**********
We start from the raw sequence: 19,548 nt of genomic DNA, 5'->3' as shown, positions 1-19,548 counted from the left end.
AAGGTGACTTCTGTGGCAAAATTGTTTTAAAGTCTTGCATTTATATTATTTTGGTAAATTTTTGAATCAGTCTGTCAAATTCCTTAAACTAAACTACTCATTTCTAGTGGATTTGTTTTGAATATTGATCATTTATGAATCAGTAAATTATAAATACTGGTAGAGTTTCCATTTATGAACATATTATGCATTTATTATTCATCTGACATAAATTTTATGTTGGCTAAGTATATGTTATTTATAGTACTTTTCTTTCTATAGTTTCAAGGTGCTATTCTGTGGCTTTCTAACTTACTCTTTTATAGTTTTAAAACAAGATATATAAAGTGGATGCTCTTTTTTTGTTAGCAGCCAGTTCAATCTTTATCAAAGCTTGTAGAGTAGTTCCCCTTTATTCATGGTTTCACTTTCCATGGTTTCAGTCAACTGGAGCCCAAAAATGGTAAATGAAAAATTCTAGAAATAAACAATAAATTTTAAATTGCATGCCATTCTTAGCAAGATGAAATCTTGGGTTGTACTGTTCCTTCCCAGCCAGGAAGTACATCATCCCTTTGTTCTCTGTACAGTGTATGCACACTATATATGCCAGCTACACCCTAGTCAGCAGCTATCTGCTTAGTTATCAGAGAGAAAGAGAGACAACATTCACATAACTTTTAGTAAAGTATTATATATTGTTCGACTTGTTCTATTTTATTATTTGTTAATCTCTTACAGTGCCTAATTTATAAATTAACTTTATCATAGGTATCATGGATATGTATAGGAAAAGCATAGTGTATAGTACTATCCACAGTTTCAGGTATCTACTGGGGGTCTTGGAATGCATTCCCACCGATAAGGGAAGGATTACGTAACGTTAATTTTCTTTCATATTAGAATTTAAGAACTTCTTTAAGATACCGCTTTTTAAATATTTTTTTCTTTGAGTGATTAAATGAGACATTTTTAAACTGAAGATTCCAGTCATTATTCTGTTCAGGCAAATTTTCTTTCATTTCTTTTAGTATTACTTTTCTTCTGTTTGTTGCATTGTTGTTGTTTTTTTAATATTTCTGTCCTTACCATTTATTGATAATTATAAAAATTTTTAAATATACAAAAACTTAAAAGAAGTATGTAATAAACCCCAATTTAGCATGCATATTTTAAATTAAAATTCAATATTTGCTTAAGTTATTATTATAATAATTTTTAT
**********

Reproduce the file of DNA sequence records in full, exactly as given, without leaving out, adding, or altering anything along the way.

We start from the raw sequence: 19,548 nt of genomic DNA, 5'->3' as shown, positions 1-19,548 counted from the left end.
AAGGTGACTTCTGTGGCAAAATTGTTTTAAAGTCTTGCATTTATATTATTTTGGTAAATTTTTGAATCAGTCTGTCAAATTCCTTAAACTAAACTACTCATTTCTAGTGGATTTGTTTTGAATATTGATCATTTATGAATCAGTAAATTATAAATACTGGTAGAGTTTCCATTTATGAACATATTATGCATTTATTATTCATCTGACATAAATTTTATGTTGGCTAAGTATATGTTATTTATAGTACTTTTCTTTCTATAGTTTCAAGGTGCTATTCTGTGGCTTTCTAACTTACTCTTTTATAGTTTTAAAACAAGATATATAAAGTGGATGCTCTTTTTTTGTTAGCAGCCAGTTCAATCTTTATCAAAGCTTGTAGAGTAGTTCCCCTTTATTCATGGTTTCACTTTCCATGGTTTCAGTCAACTGGAGCCCAAAAATGGTAAATGAAAAATTCTAGAAATAAACAATAAATTTTAAATTGCATGCCATTCTTAGCAAGATGAAATCTTGGGTTGTACTGTTCCTTCCCAGCCAGGAAGTACATCATCCCTTTGTTCTCTGTACAGTGTATGCACACTATATATGCCAGCTACACCCTAGTCAGCAGCTATCTGCTTAGTTATCAGAGAGAAAGAGAGACAACATTCACATAACTTTTAGTAAAGTATTATATATTGTTCGACTTGTTCTATTTTATTATTTGTTAATCTCTTACAGTGCCTAATTTATAAATTAACTTTATCATAGGTATCATGGATATGTATAGGAAAAGCATAGTGTATAGTACTATCCACAGTTTCAGGTATCTACTGGGGGTCTTGGAATGCATTCCCACCGATAAGGGAAGGATTACGTAACGTTAATTTTCTTTCATATTAGAATTTAAGAACTTCTTTAAGATACCGCTTTTTAAATATTTTTTTCTTTGAGTGATTAAATGAGACATTTTTAAACTGAAGATTCCAGTCATTATTCTGTTCAGGCAAATTTTCTTTCATTTCTTTTAGTATTACTTTTCTTCTGTTTGTTGCATTGTTGTTGTTTTTTTAATATTTCTGTCCTTACCATTTATTGATAATTATAAAAATTTTTAAATATACAAAAACTTAAAAGAAGTATGTAATAAACCCCAATTTAGCATGCATATTTTAAATTAAAATTCAATATTTGCTTAAGTTATTATTATAATAATTTTTAT